My Lords, is the Minister aware that it is not yet a provision of our law that preventive detention, especially for first offenders, should be imposed on anyone who is inclined to shoplift, and that to keep someone in prison for five weeks, as Mrs. De-Silva was, when the offence for which she was convicted was thought worthy of a fine, which was immediately paid, is not consistent with the principles of British justice? Is the noble Lord further aware that in Holloway there are 245 places for the 411 women who are now in custody there? Does he agree that every possible step should be taken to reduce the overcrowding particularly in this prison, which is far worse than the average of prisons in England and Wales?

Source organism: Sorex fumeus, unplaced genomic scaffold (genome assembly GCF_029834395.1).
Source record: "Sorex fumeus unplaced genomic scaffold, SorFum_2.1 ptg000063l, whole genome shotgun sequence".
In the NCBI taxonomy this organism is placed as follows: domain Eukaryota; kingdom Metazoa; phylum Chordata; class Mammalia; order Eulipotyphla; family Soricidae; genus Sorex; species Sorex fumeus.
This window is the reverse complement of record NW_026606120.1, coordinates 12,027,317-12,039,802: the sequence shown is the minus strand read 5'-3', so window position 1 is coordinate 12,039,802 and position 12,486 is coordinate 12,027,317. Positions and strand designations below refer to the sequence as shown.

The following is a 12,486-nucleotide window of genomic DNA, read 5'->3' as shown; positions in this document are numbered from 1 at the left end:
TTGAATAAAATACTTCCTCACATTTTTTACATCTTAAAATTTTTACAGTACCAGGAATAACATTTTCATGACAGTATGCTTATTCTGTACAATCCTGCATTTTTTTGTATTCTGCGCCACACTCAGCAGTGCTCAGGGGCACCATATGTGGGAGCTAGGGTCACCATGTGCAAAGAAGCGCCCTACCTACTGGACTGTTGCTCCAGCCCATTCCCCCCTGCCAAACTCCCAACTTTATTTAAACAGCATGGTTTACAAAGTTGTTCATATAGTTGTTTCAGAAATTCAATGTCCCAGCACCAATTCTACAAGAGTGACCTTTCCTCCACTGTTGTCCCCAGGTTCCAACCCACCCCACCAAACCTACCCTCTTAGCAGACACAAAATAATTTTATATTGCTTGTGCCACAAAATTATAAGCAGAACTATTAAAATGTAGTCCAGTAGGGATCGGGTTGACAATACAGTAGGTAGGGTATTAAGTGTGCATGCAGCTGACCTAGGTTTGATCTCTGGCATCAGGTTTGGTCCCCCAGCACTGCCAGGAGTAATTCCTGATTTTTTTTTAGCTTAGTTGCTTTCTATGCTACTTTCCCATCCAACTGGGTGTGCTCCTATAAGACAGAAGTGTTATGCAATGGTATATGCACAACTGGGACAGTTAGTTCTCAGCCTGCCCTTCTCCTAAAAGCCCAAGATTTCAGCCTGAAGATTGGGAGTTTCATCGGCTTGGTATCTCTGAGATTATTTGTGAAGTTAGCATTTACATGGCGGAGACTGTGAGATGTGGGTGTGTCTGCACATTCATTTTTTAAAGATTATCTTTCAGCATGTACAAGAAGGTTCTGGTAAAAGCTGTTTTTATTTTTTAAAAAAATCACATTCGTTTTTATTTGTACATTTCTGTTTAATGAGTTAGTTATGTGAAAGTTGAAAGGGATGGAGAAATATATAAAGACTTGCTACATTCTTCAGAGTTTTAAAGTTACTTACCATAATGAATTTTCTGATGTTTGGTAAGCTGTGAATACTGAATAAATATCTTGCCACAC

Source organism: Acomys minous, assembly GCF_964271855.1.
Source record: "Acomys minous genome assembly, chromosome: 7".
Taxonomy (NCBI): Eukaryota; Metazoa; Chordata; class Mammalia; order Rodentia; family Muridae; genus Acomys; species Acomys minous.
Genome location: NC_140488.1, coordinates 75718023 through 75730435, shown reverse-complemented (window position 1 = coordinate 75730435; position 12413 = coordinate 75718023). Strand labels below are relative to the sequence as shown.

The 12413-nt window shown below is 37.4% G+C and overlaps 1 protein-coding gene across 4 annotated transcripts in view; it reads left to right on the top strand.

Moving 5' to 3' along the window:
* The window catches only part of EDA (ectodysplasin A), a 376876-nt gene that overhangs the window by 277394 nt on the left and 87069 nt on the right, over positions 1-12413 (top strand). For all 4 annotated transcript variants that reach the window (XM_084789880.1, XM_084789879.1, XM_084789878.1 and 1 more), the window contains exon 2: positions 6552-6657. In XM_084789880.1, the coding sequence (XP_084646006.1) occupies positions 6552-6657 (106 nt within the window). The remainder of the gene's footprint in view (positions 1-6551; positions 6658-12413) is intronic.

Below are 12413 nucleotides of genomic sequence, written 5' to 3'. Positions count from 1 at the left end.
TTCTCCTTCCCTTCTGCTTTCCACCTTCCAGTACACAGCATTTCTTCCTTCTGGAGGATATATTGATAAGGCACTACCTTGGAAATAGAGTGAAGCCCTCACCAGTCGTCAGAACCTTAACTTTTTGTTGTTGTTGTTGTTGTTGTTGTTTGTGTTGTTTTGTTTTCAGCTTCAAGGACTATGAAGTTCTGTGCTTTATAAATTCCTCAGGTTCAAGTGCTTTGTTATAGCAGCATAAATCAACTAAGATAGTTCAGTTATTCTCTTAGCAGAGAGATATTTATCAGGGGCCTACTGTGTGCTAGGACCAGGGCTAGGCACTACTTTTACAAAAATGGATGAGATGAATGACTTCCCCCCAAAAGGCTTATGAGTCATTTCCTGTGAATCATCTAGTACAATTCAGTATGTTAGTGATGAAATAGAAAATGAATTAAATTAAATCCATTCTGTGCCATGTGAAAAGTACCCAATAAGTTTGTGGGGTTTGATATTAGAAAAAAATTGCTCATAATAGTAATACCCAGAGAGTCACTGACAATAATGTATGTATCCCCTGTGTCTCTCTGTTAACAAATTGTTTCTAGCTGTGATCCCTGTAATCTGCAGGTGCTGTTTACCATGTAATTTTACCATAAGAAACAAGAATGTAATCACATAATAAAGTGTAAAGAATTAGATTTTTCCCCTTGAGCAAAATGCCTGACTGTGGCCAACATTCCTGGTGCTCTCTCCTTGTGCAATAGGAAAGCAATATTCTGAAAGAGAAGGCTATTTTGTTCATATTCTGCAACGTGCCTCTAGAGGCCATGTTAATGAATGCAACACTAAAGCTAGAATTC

My Lords, I am most concerned that by the first part of that supplementary question the noble Lord should suggest to your Lordships' House that in some way the way in which this lady was dealt with was not consistent with the maxims of British justice. The period of time that Mrs Dc-Silva was kept in detention was a period during which a right of appeal might be exercised and which under the Act must be allowed to expire. The noble Lord then intervened, as he had every right to do, and that had to be considered. It was a week later that the deportation order was signed, and Mrs. De-Silva left three days later. Regarding the point the noble Lord raised about Holloway prison, as he will be aware, that prison is being rebuilt at the present time and that project is being pushed ahead with at the greatest possible speed.


My Lords, would my noble friend agree—


My Lords, we have already spent 16 minutes on only two of the four Starred Questions. Perhaps the House might now wish to proceed to the next Question.